As a Chief Business Hacker, one of the top things I love to do is recruit talent. The exhilaration I get from finding a team member who is going to help elevate everyone is like winning a race. Recruiting is hard; it is very hard. In my experience, recruiting the right team with culture and longevity in mind is even harder than finding a product-market fit.
But I do have a confession. I used to HATE recruiting. I thought it was a massively mind numbing process more fit for paper-pushers. I used to dread sifting through piles of resumes filled with endless clichés and small (or at times, large) lies. However, the process I just described is old-school recruiting; the kind of garbage still taught in many outdated HR programs. It took some major advancements in technology and moving to Boston, with its robust and vibrant entrepreneurial scene, for me to realize that recruiting can be exciting. Rubbing shoulders every day with people who make me feel like I have decades of learning to do before I will be on par with them, having coffee with talent I put on my list of “if I build my own company – hire at any cost”… well it is these experiences that make it darn hard for me to keep my excitement down. So if you spend enough time around gold nuggets, you will get the gold fever and go prospecting. I got the gold fever!
Time, mistakes, and learning opportunities have made me realize that talent recruiting is no different than what I learned as a talent agent (yes, I have a degree in Entertainment Talent Management and Record Label Management). Recruiting talent for your team is like prospecting for gold! You HAVE to look for “pay dirt” in the right places, you HAVE to be in the right place at the right time to be lucky enough to find your huge gold nuggets, and you HAVE to have “multipliers” who help you scale your prospecting operations.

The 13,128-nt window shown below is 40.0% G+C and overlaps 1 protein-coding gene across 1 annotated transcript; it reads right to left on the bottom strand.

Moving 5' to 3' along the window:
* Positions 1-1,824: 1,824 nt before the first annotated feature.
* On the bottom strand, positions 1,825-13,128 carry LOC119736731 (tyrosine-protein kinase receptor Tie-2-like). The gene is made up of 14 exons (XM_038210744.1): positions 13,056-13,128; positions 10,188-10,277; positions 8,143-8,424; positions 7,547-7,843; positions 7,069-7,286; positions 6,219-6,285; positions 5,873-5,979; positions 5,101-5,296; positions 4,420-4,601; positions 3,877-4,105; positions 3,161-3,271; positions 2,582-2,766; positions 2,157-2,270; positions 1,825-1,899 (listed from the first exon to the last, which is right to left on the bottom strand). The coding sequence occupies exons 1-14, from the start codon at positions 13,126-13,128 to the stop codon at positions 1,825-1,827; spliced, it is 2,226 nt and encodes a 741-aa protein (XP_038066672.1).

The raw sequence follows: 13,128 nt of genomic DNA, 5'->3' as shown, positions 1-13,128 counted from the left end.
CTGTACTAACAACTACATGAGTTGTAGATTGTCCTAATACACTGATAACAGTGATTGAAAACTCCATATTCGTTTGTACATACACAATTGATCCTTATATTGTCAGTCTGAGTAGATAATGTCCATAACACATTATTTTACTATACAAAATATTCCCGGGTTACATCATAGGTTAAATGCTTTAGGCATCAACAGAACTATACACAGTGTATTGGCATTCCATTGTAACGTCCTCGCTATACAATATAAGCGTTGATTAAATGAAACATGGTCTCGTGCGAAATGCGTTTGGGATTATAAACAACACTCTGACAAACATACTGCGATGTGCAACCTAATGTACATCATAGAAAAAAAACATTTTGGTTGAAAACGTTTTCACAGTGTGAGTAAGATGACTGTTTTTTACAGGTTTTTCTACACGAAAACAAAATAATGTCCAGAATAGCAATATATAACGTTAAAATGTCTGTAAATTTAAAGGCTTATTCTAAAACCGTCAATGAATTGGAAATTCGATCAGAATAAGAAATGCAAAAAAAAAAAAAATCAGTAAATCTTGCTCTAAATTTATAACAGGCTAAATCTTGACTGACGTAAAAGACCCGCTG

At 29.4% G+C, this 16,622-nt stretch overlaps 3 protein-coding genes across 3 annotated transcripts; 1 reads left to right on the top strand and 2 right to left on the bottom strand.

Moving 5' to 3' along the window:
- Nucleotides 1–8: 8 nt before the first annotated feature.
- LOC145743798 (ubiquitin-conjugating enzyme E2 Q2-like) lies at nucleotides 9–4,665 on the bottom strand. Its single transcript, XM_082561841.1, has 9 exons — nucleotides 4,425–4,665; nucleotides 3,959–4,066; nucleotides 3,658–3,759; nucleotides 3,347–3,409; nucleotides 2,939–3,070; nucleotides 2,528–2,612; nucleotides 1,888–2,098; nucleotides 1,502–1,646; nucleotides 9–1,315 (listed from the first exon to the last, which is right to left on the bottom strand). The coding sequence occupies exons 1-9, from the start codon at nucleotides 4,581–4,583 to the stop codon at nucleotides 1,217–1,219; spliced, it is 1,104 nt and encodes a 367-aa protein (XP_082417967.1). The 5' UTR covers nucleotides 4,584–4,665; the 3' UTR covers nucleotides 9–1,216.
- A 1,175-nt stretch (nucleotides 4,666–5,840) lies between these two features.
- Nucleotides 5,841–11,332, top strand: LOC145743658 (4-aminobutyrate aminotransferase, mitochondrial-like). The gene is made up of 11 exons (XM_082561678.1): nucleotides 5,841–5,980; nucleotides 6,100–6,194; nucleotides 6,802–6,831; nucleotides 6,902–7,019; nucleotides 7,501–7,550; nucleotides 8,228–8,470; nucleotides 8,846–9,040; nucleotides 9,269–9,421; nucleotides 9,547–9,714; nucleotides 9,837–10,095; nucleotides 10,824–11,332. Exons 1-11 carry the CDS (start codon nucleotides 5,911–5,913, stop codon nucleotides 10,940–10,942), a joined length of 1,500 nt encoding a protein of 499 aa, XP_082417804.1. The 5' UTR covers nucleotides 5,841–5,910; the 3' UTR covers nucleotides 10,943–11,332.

So, with the pun intended, here are my top golden lessons:
- No matter if you are an executive or even a young manager – you should always be in recruiting mode. It never stops! Sales people operate on ABC (always be closing), you should operate on AR (always recruit). There is no OFF button.
Tip: be genuinely interested in what people you meet do and what skills they have, even if you will never need them at your company. Why? If you become someone who always “has a guy/gal for you”, your connections become your currency. I always know at least a dozen open positions my friends are looking to fill, and I actively send candidates their way. In return when I need someone, getting the word out becomes a piece of cake. My network sells for me!
- Here’s a fishing analogy. You are line fishing for tuna (this is how you land a $15K fish) and not trawling with massive nets for cheap fish. Having technology is not an excuse to get lazy and expect algorithms to do the work for you. Technology should be used to help you reach further and make the processes easier on your team AND your candidates.